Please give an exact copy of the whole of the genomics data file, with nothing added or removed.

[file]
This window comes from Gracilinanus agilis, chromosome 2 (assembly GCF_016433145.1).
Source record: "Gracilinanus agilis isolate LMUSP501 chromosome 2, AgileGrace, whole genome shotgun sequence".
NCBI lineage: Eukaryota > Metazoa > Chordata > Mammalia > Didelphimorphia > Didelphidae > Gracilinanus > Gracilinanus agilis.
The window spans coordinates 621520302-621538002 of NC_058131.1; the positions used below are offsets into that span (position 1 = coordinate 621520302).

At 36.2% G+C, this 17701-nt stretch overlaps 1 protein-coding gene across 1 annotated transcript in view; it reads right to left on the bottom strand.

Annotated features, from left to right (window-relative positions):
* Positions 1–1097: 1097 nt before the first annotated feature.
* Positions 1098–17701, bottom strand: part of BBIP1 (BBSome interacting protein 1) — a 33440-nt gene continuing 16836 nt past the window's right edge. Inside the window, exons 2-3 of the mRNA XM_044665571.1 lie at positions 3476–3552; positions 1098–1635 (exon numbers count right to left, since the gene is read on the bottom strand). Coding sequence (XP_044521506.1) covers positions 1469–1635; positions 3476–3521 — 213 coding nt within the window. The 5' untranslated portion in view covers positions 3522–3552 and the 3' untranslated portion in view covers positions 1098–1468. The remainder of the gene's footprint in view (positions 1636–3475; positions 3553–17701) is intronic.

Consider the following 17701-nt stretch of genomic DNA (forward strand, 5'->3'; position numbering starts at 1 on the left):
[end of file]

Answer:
This window comes from Gracilinanus agilis, chromosome 2 (assembly GCF_016433145.1).
Source record: "Gracilinanus agilis isolate LMUSP501 chromosome 2, AgileGrace, whole genome shotgun sequence".
NCBI lineage: Eukaryota > Metazoa > Chordata > Mammalia > Didelphimorphia > Didelphidae > Gracilinanus > Gracilinanus agilis.
The window spans coordinates 621520302-621538002 of NC_058131.1; the positions used below are offsets into that span (position 1 = coordinate 621520302).

At 36.2% G+C, this 17701-nt stretch overlaps 1 protein-coding gene across 1 annotated transcript in view; it reads right to left on the bottom strand.

Annotated features, from left to right (window-relative positions):
* Positions 1–1097: 1097 nt before the first annotated feature.
* Positions 1098–17701, bottom strand: part of BBIP1 (BBSome interacting protein 1) — a 33440-nt gene continuing 16836 nt past the window's right edge. Inside the window, exons 2-3 of the mRNA XM_044665571.1 lie at positions 3476–3552; positions 1098–1635 (exon numbers count right to left, since the gene is read on the bottom strand). Coding sequence (XP_044521506.1) covers positions 1469–1635; positions 3476–3521 — 213 coding nt within the window. The 5' untranslated portion in view covers positions 3522–3552 and the 3' untranslated portion in view covers positions 1098–1468. The remainder of the gene's footprint in view (positions 1636–3475; positions 3553–17701) is intronic.

Consider the following 17701-nt stretch of genomic DNA (forward strand, 5'->3'; position numbering starts at 1 on the left):